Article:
The first hint came as the No. 12 Utah Utes took the field before routing Arizona State on Saturday.
Where was lead running back Tavion Thomas? Was he injured? Was he benched?
It turned out that he was fully healthy and only half-benched. Coach Kyle Whittingham opted not to start him from the opening kickoff, instead making Thomas wait until the second half before taking the field.
Thomas still led the team in rushing with 60 yards on 11 carries.
After the game, Whittingham said sitting Thomas for the first half was due to something “internal.” On Monday, he elaborated on the situation ever so slightly.
“Consistency and accountability on and off the field,” Whittingham said when asked what it would take for Thomas to get back to being a featured running back.
That answer (predictably) doesn’t say much, but it does hint that there are issues outside of football that have plagued Thomas this season.
For his part, Thomas has dealt with some personal matters, too. The running back decided to play the game against San Diego State despite grieving the recent death of his aunt.
When running backs coach Quinton Ganther was asked later Monday how he can continue to instill confidence in Thomas during this current rough stretch, he focused on the family tragedy.
“We just want to send our prayers out for Tavion and his family right now because he’s lost a close family member,” Ganther said. “So we just want to keep him uplifted in prayer.”
The depth chart released Monday still has Thomas as the lead running back, and Whittingham said the pecking order right now is Thomas, Jaylon Glover, Ja’Quinden Jackson and Micah Bernard.
But Thomas did fumble the ball away in each of the first two games this season, and Whittingham is publicly addressing consistency and accountability issues after not starting him Saturday. Thomas clearly has some work to do to reverse his trajectory at the moment.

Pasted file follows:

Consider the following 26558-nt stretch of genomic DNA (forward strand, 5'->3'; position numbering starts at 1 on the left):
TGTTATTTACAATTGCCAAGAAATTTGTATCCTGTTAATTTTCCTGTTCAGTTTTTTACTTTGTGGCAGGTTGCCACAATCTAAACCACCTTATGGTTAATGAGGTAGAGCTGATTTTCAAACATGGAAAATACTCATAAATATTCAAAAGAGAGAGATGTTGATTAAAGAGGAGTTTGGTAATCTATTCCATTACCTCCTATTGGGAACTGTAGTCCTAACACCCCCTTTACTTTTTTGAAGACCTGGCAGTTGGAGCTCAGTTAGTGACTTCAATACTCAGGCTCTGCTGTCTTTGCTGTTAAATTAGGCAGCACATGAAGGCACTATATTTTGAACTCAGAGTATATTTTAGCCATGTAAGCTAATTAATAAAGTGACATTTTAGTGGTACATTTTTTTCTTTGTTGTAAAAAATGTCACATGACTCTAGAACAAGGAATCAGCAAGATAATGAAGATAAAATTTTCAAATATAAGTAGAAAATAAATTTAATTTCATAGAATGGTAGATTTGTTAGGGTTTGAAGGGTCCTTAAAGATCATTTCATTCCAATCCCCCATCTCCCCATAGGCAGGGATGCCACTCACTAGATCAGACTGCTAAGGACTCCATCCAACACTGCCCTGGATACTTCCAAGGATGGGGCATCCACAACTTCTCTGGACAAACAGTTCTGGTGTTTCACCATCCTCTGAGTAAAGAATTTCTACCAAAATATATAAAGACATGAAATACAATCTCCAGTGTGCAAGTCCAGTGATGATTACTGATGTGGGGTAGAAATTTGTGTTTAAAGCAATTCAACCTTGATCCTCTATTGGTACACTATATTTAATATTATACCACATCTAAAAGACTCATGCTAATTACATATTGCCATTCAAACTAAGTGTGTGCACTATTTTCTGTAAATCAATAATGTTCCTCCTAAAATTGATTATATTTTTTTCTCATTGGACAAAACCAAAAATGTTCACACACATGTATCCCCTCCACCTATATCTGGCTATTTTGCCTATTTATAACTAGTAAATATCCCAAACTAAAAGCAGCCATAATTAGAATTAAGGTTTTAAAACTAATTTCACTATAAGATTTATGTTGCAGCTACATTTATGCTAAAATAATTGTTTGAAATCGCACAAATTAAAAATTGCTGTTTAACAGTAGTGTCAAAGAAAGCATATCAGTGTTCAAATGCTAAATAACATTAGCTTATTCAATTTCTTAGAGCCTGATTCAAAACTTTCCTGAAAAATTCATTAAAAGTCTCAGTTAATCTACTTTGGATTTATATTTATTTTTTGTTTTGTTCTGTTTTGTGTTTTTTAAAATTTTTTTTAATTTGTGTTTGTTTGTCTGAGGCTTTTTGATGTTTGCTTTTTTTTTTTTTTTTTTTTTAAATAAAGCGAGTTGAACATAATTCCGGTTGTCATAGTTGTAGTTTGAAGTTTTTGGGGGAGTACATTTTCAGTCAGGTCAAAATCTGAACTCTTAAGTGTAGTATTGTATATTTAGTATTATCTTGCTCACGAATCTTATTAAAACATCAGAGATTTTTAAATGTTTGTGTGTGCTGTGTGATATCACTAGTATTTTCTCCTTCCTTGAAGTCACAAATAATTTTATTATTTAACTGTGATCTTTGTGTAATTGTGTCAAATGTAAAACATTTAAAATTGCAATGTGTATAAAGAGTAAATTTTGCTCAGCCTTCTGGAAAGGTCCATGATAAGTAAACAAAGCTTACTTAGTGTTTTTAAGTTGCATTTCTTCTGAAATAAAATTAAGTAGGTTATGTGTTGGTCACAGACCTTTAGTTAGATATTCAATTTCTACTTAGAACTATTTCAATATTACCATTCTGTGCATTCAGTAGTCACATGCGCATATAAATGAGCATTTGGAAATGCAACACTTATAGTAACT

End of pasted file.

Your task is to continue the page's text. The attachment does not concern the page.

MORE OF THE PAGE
“I would like to see Tavion be Tavion,” Ganther said. “That’s what I would like to see.”
A somber anniversary
Monday marked exactly one year since Utah defensive back Aaron Lowe was shot and killed at a party. Whittingham made a brief statement to commemorate what a dark day in Utah football history.
“I just want to let Aaron’s family know how much they’re in our thoughts and prayers, and we miss him,” Whittingham said. “Just want to make sure we acknowledge that and always remember Aaron and Ty [Jordan].”
Whittingham added that Lowe’s mother and the aunt of Jordan, who died from an accidental self-inflicted gunshot wound late in 2020, will attend an upcoming game and be honored.
“They’re in our thoughts daily,” Whittingham said.
The team will wear special hand-painted helmets honoring Lowe and Jordan on Oct. 15, when the team plays USC at home.
Whittingham ‘very concerned’ about kick returns
Whittingham said Utah’s special teams play on Saturday was just “so-so.” He could have been talking, at least in part, to defending the kick return.
The Utes gave up 155 yards to kick returners alone against Arizona State. Whittingham was clearly not happy with that and highlighted it as a point of emphasis moving forward.
“Very concerned because it showed up last year and was it was not a problem until this past week,” Whittingham said. “We’ve got to do a better job of coaching. ... We’ve got to do a better job of rotating, staying in our lanes. We missed some tackles. So it is a big concern and we have to get that corrected.”